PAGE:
Many experts on humanitarian efforts in the region agreed that the United States made the right move in shifting its approach, though questions remain about the logistics and specifics about the plan Pence referenced.
“It’s the right move. The question is, ‘Are we ready for it?’” said Chris Seiple, president emeritus of the Institute for Global Engagement (IGE).
Even with the shift away from UN projects, advocates agree oversight will continue to be a challenge.
“The UN projects for the minorities have been called insignificant and cosmetic by the Christian leaders on the ground. There have been persistent reports of pay-to-play in the UN’s awarding of contracts,” Shea told CT. “Now USAID and its contractors will face a big responsibility to ensure they listen to authentic community voices about the projects most needed, and to ensure corruption is not again a large-scale problem.”
Since reconstruction is one of the only areas of economic activity in the Nineveh Plains region at this point, hiring local Christians to help rebuild is expected to draw displaced believers back to the area, according to Shea. While critics saw the UN as overlooking geo-political and spiritual factors in humanitarian disasters, the new US plan allows for intentional focus on religious forces and relationships between faith groups.
“Everybody wins if the Nineveh Plains is stable, bottom line. You have to start with the people who live there and used to live there, and that’s mostly religious minorities. And they want to stay,” said Seiple. “There’s nothing wrong with going where there is the greatest need.”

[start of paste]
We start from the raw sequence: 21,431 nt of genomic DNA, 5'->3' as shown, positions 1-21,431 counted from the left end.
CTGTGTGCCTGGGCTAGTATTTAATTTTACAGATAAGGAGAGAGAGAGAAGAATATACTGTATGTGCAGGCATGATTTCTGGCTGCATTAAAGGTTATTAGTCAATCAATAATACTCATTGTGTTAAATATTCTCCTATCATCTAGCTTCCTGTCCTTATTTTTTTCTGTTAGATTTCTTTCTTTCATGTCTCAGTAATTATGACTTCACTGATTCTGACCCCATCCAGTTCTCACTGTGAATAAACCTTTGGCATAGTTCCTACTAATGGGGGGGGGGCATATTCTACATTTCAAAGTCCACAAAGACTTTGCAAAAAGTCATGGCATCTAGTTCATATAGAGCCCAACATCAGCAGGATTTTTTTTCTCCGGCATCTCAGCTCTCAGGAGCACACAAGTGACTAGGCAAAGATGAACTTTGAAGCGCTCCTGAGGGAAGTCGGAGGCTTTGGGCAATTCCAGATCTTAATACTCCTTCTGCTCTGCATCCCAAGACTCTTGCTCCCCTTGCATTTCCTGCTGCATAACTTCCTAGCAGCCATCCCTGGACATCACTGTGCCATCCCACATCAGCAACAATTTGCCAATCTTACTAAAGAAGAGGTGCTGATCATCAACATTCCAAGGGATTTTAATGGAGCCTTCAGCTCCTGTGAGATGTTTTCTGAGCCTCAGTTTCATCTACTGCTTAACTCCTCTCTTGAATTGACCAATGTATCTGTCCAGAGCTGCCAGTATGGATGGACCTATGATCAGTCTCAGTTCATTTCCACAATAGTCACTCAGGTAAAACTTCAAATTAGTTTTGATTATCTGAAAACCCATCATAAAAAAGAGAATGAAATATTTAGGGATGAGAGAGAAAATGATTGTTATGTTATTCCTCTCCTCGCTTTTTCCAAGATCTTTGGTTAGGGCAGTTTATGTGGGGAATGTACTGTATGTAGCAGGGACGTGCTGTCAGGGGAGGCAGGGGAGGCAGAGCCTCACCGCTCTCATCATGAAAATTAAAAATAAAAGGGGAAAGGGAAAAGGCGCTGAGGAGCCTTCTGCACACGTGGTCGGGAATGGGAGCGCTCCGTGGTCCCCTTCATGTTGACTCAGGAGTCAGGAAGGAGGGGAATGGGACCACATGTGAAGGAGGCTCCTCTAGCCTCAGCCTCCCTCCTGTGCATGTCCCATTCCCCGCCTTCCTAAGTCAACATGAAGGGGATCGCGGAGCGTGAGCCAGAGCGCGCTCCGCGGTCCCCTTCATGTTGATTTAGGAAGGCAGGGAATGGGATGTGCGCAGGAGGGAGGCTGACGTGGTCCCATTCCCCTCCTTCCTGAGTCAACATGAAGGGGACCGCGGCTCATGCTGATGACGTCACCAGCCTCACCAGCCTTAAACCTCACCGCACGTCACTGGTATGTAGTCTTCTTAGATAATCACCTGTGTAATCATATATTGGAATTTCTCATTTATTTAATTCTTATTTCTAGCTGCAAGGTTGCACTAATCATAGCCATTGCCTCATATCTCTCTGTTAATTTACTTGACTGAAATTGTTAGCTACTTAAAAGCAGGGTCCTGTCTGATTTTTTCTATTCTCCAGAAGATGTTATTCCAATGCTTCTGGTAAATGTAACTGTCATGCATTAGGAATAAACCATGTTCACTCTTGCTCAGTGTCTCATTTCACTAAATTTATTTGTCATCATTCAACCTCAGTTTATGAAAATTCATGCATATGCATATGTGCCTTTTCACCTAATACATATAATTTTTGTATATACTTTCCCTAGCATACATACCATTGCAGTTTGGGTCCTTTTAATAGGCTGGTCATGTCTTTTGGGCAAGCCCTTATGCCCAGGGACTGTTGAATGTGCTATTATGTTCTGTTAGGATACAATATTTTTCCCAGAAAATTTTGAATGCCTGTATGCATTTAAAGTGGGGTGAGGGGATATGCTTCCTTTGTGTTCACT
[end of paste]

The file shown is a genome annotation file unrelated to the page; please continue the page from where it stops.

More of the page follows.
The vice president tweeted clips from his remarks, including his plans to visit the Middle East at the end of the year “to deliver the message that it is time to bring an end to the persecution of Christians.”
Religious groups including the Knights of Columbus and Aid to the Church in Need are already actively involved in rebuilding efforts. The Knights applauded Pence’s announcement, stating, “The real world impact it will have on the survival of threatened minority communities cannot be underestimated.”
Open Doors USA, which is working to rebuild homes along the Nineveh Plains, also praised the move. “We are hoping and praying for a new future for those who have had to flee in the midst of severe persecution,” the group stated. “We are grateful for the commitment of this administration to preserving these ancient Christian communities, among other religious minority groups.”
Though direct support to local churches, the government of Hungary has given 1.9 million euros toward rebuilding homes in the northern Iraq village of Telskuf, World Watch Monitor reported. This week, the returned Christians families in Telskuf had to flee again due to tension between Iraqi and Kurdish troops.